Food allergy bill named after Danville girl who died is signed into state law

By Jon Kawamoto / East Bay Times

DANVILLE — A state bill urged by the family of a Danville girl who died tragically of a peanut allergy has been signed into law by Gov. Gavin Newsom.

The bill was introduced by Assemblywoman Rebecca Bauer-Kahan, D-Orinda, who represents the 16th Assembly District. The bill is called the Natalie Giorgi Sunshine Act, or AB 1532. It was named for Natalie Giorgi, who was 13 when she died in July 2013. She had a severe reaction to a Rice Krispies treat that contained peanut butter at a summer camp in Sacramento.

Newsom signed the bill into law Tuesday.

The new law protects individuals with severe food allergies by requiring all food handlers to have a certification in safe food handling practices for major food allegens, according to a news release from Assemblywoman Bauer-Kahan’s office.

AB 1532 also adds “organized camps” to the definition of “food facility” for the basis of requiring training for individuals who handle food at camp, the release stated.

Natalie’s parents, Louis and Joanne Giorgi, who live in Danville, created the Natalie Giorgi Sunshine Foundation after her death and have become vocal advocates for food allergy safety. The foundation was created to reduce food allergy deaths by spreading public awareness, providing education regarding emergency responses and increasing the availability of epinephrine injectors in public places, according to the website.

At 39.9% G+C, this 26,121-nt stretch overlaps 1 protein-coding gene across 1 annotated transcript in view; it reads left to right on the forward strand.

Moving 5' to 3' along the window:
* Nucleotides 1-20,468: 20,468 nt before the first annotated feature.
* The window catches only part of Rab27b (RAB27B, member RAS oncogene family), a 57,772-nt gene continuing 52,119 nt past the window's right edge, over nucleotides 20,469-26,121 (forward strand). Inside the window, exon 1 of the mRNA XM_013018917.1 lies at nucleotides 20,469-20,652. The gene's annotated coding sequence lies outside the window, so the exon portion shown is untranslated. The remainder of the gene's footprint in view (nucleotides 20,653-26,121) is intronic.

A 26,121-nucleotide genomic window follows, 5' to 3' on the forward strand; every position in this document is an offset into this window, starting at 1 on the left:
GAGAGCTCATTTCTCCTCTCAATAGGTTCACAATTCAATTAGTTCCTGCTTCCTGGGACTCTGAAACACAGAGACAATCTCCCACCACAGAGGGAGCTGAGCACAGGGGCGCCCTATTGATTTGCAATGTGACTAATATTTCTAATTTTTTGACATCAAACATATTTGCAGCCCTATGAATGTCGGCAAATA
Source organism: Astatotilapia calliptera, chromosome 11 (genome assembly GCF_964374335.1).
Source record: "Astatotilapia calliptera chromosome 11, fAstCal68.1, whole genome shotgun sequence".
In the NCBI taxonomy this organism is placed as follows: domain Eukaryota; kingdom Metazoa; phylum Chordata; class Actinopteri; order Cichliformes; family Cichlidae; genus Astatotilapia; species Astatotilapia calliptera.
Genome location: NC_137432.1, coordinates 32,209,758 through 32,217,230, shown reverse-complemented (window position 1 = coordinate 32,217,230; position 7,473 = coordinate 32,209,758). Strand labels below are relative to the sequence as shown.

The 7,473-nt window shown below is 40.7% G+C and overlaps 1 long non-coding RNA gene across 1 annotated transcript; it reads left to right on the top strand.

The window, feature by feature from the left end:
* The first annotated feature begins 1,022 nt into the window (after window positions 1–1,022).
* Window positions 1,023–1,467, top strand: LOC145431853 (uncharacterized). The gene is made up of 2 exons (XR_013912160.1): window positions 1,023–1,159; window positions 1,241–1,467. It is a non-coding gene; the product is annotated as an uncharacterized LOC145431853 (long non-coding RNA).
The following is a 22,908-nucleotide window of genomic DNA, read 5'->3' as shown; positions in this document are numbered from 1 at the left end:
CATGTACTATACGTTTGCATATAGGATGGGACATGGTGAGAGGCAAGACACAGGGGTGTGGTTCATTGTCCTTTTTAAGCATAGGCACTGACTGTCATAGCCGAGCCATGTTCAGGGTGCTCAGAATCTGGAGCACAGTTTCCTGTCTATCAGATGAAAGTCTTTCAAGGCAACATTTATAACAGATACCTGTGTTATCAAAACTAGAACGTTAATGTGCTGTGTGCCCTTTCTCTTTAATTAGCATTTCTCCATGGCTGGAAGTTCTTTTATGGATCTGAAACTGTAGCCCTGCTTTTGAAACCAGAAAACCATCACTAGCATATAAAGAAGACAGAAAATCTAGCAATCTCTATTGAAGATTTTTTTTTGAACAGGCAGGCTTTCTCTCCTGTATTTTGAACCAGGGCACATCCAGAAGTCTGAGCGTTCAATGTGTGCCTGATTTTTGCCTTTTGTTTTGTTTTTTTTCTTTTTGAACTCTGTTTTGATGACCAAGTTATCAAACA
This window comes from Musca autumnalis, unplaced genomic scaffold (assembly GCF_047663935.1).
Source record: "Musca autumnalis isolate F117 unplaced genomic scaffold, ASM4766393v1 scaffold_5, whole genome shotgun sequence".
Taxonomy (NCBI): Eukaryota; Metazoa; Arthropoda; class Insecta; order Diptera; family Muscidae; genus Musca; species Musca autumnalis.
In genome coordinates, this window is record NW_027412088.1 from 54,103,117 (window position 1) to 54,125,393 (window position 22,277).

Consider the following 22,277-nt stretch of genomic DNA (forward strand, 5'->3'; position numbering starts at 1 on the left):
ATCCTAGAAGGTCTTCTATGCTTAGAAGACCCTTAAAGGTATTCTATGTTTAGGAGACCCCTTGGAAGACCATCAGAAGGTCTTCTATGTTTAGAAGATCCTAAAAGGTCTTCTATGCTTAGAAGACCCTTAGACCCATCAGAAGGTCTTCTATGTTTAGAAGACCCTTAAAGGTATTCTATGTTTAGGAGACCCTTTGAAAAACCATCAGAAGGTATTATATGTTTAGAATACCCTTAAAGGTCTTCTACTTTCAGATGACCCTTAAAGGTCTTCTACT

“After learning of Natalie’s heartbreaking story and meeting with her parents and their foundation, I was inspired to act to ensure this never happens to another child,” Bauer-Kahan said at a June 26 press conference with the Giorgi family, urging passage of the bill. “An hour of a food handler’s time could literally save lives.”

In the United States, as many as 15 million people have a food allergy, including 6 million children. Food allergies result in more than 200,000 ambulatory care visits a year involving children under the age of 18, according to the federal Centers of Disease Control and Prevention.

“We, the Natalie Giorgi Sunshine Foundation, would first like to thank Assemblymember Rebecca Bauer Kahan for her leadership and her commitment to this life-threatening issue. We also thank her for her dedication in forging unanimous support from both houses on the gravity of this life issue,” the Giorgi family said in an email statement.

“We would like to thank Gov. Newsom for both his insight and his willingness to recognize the dangers of this epidemic, especially as awareness and education of the reality of food allergies is integral in defeating them.” the Giorgi family statement continued.